As we continue to grow and develop, we are actively working to create the best spaces for you to work, study and learn in. One of the ways in which we do this is by working to certify campus buildings according to LEED standards.

Leadership in Energy and Environmental Design (LEED) is a third-party, green certification system that encourages innovative strategies that minimize the quantity of resources and materials used during new construction and conserves energy and other resources needed during ongoing operation. 

We currently have two certified LEED buildings, the Research and Academic Centre (RAC) in Brantford (LEED Silver) and Lazaridis Hall in Waterloo (LEED Gold).

Some of the highlights of these building are:

  • In Brantford’s Research and Academic Centre (RAC):
    • Low-flow water filters
    • High-efficiency glass
    • No-irrigation vegetation
    • Natural daylighting with super energy-efficient light fixtures
    • Bike storage
    • Elimination of refrigerant coolant HCFC’s
    • Solar reflecting roof
    • Construction waste diversion
  • In Waterloo’s Lazaridis Hall:
    • Rooftop solar panels
    • Green roof with grasses and shrubs to absorb excess stormwater and provide insulation
    • Greywater system that collects and filters rainwater for use in toilets and landscaping
    • Energy-efficient heating and cooling systems
    • Electric vehicle charging stations
    • Carshare parking spots
    • Indoor bike storage with showers

Laurier Energy Efficiency Program (LEEP)

Another key way we are improving energy efficiency at Laurier is through our Laurier Energy Efficiency Program (LEEP). Launched in 2017, LEEP is a comprehensive, multi-phase program to transform Laurier’s building portfolio into a leading example of sustainable management.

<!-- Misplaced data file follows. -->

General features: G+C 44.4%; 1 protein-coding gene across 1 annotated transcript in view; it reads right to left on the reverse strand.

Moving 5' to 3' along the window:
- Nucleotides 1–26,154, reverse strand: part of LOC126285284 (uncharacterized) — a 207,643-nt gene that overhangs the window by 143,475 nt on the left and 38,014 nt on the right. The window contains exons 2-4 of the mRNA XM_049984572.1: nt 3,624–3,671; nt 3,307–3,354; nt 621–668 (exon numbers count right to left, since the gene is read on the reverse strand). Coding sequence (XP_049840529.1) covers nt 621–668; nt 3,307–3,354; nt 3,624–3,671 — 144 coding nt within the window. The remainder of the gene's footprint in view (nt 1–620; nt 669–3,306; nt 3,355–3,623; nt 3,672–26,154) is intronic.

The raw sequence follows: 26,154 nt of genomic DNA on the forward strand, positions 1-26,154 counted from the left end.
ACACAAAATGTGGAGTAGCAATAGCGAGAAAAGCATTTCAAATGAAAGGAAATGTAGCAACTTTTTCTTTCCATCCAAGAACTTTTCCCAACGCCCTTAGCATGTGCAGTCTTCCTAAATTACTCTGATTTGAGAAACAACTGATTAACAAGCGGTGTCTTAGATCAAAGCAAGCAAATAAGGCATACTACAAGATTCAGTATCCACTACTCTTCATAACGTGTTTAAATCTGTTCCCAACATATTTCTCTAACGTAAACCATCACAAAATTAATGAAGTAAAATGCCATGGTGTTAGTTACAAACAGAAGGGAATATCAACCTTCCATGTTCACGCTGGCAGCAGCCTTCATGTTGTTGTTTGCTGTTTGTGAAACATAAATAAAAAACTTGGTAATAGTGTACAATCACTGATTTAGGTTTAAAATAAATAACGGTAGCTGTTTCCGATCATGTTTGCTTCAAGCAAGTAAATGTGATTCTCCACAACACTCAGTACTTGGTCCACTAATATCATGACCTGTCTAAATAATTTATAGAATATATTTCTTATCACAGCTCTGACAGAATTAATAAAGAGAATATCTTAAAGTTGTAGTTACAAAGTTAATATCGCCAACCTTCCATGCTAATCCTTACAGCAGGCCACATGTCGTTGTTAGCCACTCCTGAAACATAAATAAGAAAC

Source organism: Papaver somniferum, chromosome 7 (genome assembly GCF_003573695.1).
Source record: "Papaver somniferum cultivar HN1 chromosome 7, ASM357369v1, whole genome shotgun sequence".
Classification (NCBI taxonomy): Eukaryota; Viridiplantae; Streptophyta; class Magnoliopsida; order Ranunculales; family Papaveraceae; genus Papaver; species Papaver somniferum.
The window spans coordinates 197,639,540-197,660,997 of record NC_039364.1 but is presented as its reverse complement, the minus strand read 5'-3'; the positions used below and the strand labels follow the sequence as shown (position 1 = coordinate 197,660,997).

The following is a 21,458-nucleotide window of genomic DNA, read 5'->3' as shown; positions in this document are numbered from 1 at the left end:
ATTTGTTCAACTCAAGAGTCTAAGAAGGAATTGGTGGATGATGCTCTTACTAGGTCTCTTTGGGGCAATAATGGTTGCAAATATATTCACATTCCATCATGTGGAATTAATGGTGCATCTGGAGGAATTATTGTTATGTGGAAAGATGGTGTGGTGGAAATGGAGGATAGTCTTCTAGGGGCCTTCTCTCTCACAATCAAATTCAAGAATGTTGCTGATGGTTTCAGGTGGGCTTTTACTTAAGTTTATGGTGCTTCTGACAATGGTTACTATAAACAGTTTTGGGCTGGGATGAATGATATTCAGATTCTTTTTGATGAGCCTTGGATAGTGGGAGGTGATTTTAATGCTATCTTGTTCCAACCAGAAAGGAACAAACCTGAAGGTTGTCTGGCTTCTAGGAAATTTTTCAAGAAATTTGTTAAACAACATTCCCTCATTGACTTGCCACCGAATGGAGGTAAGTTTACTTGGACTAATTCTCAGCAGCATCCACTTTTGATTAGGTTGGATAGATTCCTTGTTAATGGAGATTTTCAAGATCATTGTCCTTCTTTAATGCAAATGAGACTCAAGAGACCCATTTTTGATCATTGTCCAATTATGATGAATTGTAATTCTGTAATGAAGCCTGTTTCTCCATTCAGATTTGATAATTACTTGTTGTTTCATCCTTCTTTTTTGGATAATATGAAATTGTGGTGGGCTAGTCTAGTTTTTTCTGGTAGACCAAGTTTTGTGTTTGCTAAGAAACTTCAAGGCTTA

LEEP has involved the implementation of energy conservation measures (ECMs) in 38 buildings across our campuses.

Two solar walls have also been installed at the Waterloo campus’ Library and Bricker Residence to reduce energy consumption during the heating season. Hundreds of solar panels have been installed on the roofs of 7 buildings across the Waterloo and Brantford campuses, generating enough power each month to charge 820 laptops for a month (lookout for the signs on each of the buildings to learn more).

And for storing energy to lighten our load on the electricity grid during peak periods, battery storage and a fully functioning microgrid have been installed on the Waterloo Campus. All these aspects of LEEP and the project overall are scheduled to be completed by 2020.

Highlighted Progress

  • More than 15,000 conventional lights have been upgraded to LEDs.
  • Over 1,300 low flow water fixtures have been installed across both campuses.
  • Two solar walls have been installed at the Library and Bricker Residence.
  • 550 kW of solar power have been brought online at the end of 2018 through solar panels located on Lazaridis Hall, Athletic Complex, Clara Conrad Residence, Science Building, Library, Peters Building, and Grand River Hall
  • 6MW of battery storage was installed and will be operational at the end of 2019.